Today we continue the series of articles about rare occupations in New Zealand tourism industry, and our interlocutor is a jet boat driver, member of KJet team, 23 years old Hamish Try.
When and why did you become a jet boat driver?
I started employment with KJet in mid-December 2017 after I was in search of a more challenging role, and stumbled upon this position.
What is your background?
I moved from Europe (Born in England) at the age of 9, and was raised in Wellington, attending Kapiti College just out of the capital of New Zealand. I made a move to Queenstown in 2015 at the age of 18 to attend Queenstown Resort College. During my time, I gained a Diploma in Adventure Tourism Management and knowledge in the operation of adventure tourism companies. I spent a year and a half working for Nomad Safaris as a 4WD Guide and Quad Bike Instructor/Guide, from there I made a move to KJet.
What characteristics must a candidate have to become a jet boat driver?
You should be outgoing, confident, quick thinking, responsible, committed, focused on safety and risk assessment, able to handle stressful situations.
How do they train prospective Jet boat drivers? How many rides without passengers must a student have before starting commercial rides?
Upon employment, a driver must complete a minimum of 50 hours of supervised and unsupervised driving before taking a theory and practical test with the local Harbour Master. There are many areas a training driver must learn, from the general operation of the jet boat, to reading a braided river system and understanding what to do in emergencies. Once the driver has completed these hours and passed the tests, then the driver will start carrying paying passengers.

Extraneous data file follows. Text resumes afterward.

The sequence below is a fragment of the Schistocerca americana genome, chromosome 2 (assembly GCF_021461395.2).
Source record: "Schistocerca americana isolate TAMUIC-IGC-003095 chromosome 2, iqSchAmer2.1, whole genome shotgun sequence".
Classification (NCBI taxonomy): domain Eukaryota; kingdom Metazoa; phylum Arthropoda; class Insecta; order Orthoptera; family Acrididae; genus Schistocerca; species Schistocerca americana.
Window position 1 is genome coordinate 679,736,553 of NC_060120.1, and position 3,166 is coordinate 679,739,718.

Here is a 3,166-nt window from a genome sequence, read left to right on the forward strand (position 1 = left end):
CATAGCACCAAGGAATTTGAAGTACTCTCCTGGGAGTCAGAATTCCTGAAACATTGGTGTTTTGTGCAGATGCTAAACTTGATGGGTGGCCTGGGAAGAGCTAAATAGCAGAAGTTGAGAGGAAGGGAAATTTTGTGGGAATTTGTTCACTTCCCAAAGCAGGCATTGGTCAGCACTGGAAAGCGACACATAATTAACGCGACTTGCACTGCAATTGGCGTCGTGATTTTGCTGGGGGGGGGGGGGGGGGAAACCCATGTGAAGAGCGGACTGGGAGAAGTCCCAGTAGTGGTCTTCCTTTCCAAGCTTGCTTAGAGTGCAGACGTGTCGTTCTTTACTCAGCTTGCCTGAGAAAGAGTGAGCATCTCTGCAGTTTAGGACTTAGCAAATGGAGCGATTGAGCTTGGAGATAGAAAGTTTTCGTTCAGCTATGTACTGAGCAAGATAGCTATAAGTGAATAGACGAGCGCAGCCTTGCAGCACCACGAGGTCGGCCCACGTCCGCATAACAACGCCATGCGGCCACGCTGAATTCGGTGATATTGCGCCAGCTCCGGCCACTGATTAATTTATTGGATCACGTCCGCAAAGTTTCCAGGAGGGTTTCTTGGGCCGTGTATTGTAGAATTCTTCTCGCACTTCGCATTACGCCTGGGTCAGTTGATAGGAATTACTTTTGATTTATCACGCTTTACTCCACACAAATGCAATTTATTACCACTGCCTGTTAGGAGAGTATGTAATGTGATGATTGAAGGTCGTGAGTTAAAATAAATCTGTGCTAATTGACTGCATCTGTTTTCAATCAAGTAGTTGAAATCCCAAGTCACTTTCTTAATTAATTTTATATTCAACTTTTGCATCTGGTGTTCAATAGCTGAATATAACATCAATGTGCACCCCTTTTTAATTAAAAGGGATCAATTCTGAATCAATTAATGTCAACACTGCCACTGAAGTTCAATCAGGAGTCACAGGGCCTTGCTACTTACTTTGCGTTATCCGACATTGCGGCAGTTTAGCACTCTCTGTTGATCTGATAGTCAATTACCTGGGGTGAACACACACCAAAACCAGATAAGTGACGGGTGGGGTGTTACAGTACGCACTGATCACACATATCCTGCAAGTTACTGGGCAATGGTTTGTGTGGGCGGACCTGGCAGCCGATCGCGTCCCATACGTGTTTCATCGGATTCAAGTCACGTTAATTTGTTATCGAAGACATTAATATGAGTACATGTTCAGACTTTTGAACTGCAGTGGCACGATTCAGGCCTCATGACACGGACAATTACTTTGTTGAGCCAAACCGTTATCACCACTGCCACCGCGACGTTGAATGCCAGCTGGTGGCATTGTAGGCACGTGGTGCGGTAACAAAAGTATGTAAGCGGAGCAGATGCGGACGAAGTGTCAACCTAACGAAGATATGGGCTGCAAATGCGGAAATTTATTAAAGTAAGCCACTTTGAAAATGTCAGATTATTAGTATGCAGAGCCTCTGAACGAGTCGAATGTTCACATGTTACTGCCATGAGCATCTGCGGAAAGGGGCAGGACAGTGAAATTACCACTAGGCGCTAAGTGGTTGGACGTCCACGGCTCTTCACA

Tell us about your first ride with passengers. How was it? What did you feel?
My first trip with paying passengers I had mixed emotions, I was excited but also nervous. Standing and talking in front of customers was not a foreign practice to me, but I believe I had sufficient training and practice to provide a great first trip. My customers provided awesome feedback.
How many rides per day do you make on average?
The number of trips per day has a few variables. It depends on how many people go jet boating on the day, the season and how many drivers we have rostered on for the day. In the height of summer, we can expect to make up to 6-7 one hour trips a day, whereas in winter we can expect to do 2-3 in a day, with shorter operating hours.
What do you love and hate most at your daily job?
There's nothing to hate driving jet boats for a day job, some conditions can be off-putting (wind, rain), but the great feedback we receive from customers is a definite highlight.
What is your advice for people who want to acquire the same occupation? If you have a need for speed, a passion for entertaining, and putting a smile on peoples faces, then this is the job for you, all the while getting paid to do it!